7.  Neck stretches – keeping your gaze forward and your neck in line with your shoulder, bring your right ear towards your right shoulder.  Place your right hand on your head and slightly add pressure.  Hold for 10-20 seconds and release.  Repeat on each side 3-4 times.  This will release tension in your neck and shoulders.

8.  Oblique rock – Flex your abs and raise your right hip as high as you can.  Hold for a few seconds and lower.  Do the same on left side.  Repeat 8-10 times.

Here are a few exercises you can do OUTSIDE the car when you stop (ideally every hour, but if you are pressed for time, at least once every 2-4 hours).

1.  Forward fold – Stand tall with hands on hips.  Exhale and bend forward from the hips (not the waist).  Bend knees if necessary and place hands on the ground or chins.  Think of extending the head towards the ground and lengthening the crown of the head towards the ground.  Lift with every inhale, lengthen with every exhale.  Relax here for 30 seconds – 1 minute.  On an inhale, tuck your tailbone under (squeeze glutes slightly) and come up with a flat back.

2.  Standing upside down L – Standing a few feet away from vehicle, lean forward at the hips and place hands on the vehicle like an upside down L.  Lean forward slightly adding pressure into the hands to open up chest and release pressure on the lower spine.

3. Standing glute stretches – Stand facing vehicle while holding on to something for balance, raise right leg and place above left knee.  Slowly hinge back with weight on the heels, keeping your knee in line with your ankle.  Keep your chest upright.  This should release your glutes and lower back.  This should feel good.

4.  Squat – Yes you will look weird, but this is how our ancestors did everything from cooking to using the restroom, and it will open up your hips, decompress your spine, strengthen your core, and tone your butt and legs.  Awesome huh?  KEY POINTS:  open feet slightly wider than hip width, keep core engaged (tighten abs), keep weight on your heels, and hinge back with your hips like you are about to sit on a toilet.  Keep going down while keeping your chest upright and lower as far down as you can go.  Hold for 20-30 seconds and put weight in heels to come up to standing, and squeeze your butt at the top.  Arms can be perpendicular for balance or even grabbing onto the vehicle at first so you can sit back on your heels without toppling over.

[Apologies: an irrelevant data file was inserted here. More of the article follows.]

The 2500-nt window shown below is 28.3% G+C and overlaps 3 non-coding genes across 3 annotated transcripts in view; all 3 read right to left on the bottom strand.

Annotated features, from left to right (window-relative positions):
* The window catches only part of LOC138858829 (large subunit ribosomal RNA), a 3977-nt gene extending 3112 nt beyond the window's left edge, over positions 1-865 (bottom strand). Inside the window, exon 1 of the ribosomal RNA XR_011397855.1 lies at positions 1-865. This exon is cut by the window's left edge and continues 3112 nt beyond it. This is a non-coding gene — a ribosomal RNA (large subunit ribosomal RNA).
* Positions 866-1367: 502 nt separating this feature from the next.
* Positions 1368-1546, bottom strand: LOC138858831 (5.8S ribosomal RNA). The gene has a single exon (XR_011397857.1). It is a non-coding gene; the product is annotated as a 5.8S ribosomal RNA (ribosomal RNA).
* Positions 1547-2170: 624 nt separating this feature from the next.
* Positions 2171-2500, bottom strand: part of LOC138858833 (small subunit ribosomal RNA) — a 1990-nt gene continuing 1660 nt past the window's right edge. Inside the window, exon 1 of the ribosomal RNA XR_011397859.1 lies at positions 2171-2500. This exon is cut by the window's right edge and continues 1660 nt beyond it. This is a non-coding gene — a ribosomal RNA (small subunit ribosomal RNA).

Front Squat at Atomic Athlete – get low, chest up, knees out.
Weights are optional.

YES it will be uncomfortable at first.  You are aiming for below parallel, and preferably as low as the back of your thighs touching your calves.  At first your knees will complain, but keep working to get lower and you will strengthen the muscles in your core and around your knees.  THIS HELPS HIP, ANKLE, AND SPINE FLEXIBILITY.  If this doesn’t feel natural, remember that anthropologically speaking, this is the most natural position in the world.  Your body wants it.

I used to get berated on long road trips if I had to stop to use the restroom and tried to keep driving from beginning to end of one tank of gas. If you have a driving partner as rigid as my brother, take a slightly longer break and make sure to stretch in and out of the car.

And remember, NO texting, emailing, facebooking, tweeting, Instagram-ing, snap-chatting, pinning, or any variation of said apps WHILE DRIVING.

  • CLICK HERE for sitting posture: we don’t sit on the ground often, but when you do here’s tips on how to do it properly
  • COMING SOON – post about correct posture and exercises to do while sitting at a desk all day in front of a computer
  • COMING SOON – post about correct posture while standing

Photo credits:

Featured image by xmu (http://www.flickr.com/photos/xmu/4616592976/sizes/z/in/photostream/) via Flickr

photo by epSos.de (http://www.flickr.com/photos/epsos/5591761716/sizes/z/in/photostream/) via Flickr

photo by big g fish (http://www.flickr.com/photos/cglock/1854283814/sizes/z/in/photostream/) via Flickr

photo by big g fish (http://www.flickr.com/photos/cglock/1853457711/sizes/z/in/photostream/) via Flickr


How to sit in a car without back pain: http://www.wikihow.com/Sit-in-a-Car-Without-Back-Pain

Back pain when driving? http://www.drivers.com/article/295/

Exercises for long distance drivers: http://xrscorp.com/blog/lifestyle/truckers-back-neck-pain/#comment-7297

How to exercise while commuting:  http://www.wikihow.com/Exercise-While-Commuting

Road trip stretches: http://www.drivetimeyoga.com/roadtripstretches